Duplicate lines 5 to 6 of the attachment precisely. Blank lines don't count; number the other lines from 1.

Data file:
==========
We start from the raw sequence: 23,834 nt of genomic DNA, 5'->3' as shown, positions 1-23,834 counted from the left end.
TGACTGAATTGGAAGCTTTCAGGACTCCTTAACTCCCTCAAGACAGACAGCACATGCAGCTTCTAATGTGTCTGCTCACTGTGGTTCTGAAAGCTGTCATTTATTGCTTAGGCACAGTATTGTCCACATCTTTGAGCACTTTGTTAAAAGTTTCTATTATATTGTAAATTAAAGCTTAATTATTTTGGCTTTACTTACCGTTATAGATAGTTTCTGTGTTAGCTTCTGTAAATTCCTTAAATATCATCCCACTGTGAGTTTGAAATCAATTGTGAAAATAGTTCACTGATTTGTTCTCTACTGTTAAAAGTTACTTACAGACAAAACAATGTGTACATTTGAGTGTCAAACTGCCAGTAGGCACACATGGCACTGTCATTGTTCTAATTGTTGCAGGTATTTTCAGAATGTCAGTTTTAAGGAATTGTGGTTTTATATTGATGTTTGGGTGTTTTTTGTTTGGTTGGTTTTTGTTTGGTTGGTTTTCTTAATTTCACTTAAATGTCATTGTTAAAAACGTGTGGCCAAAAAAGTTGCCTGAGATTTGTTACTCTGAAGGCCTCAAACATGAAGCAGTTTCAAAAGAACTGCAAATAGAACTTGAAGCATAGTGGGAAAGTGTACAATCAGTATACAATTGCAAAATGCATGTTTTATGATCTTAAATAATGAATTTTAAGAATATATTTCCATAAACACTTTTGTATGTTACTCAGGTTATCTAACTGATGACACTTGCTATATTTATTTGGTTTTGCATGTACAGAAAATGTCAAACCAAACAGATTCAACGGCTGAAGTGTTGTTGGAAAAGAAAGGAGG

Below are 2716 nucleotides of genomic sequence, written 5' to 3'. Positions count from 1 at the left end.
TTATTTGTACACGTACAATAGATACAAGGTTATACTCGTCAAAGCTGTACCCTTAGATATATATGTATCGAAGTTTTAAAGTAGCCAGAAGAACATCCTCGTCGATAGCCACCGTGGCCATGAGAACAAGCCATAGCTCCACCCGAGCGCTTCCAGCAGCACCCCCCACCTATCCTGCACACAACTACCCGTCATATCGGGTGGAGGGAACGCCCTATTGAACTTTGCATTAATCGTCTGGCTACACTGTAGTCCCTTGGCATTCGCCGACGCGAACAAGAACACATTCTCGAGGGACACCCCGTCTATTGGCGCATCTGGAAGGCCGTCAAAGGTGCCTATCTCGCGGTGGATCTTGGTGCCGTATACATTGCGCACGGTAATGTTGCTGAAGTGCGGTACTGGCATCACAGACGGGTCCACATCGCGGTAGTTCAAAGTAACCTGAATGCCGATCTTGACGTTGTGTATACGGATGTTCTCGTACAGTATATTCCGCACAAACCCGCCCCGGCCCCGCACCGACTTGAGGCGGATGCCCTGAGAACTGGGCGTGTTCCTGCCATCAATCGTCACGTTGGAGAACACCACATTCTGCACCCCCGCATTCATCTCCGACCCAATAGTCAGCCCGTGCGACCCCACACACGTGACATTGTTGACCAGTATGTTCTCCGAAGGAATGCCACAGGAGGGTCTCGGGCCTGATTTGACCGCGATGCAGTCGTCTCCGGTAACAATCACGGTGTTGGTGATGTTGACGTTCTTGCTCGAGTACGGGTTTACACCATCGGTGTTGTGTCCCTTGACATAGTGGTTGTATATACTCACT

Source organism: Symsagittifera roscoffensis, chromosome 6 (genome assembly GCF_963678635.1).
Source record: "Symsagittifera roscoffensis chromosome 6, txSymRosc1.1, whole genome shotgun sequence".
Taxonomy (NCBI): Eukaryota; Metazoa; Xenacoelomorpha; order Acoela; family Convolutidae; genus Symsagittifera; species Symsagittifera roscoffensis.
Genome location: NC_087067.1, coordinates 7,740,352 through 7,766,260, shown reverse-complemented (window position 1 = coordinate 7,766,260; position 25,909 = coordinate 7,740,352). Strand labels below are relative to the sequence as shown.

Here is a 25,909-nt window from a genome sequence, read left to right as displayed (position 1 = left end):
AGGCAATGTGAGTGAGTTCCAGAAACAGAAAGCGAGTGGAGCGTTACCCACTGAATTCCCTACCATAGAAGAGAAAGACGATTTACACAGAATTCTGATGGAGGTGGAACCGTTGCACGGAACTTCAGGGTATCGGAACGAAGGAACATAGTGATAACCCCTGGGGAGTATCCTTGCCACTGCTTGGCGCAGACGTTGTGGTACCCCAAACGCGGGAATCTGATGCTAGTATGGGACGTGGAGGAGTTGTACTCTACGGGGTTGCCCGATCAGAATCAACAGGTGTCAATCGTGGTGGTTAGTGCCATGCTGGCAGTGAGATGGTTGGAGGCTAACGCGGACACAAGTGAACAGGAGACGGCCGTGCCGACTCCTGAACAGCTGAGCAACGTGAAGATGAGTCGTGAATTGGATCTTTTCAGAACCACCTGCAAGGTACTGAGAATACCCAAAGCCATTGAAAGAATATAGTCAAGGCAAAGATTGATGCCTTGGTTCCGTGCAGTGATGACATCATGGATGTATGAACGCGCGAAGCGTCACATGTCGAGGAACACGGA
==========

Source organism: Symsagittifera roscoffensis, chromosome 6 (genome assembly GCF_963678635.1).
Source record: "Symsagittifera roscoffensis chromosome 6, txSymRosc1.1, whole genome shotgun sequence".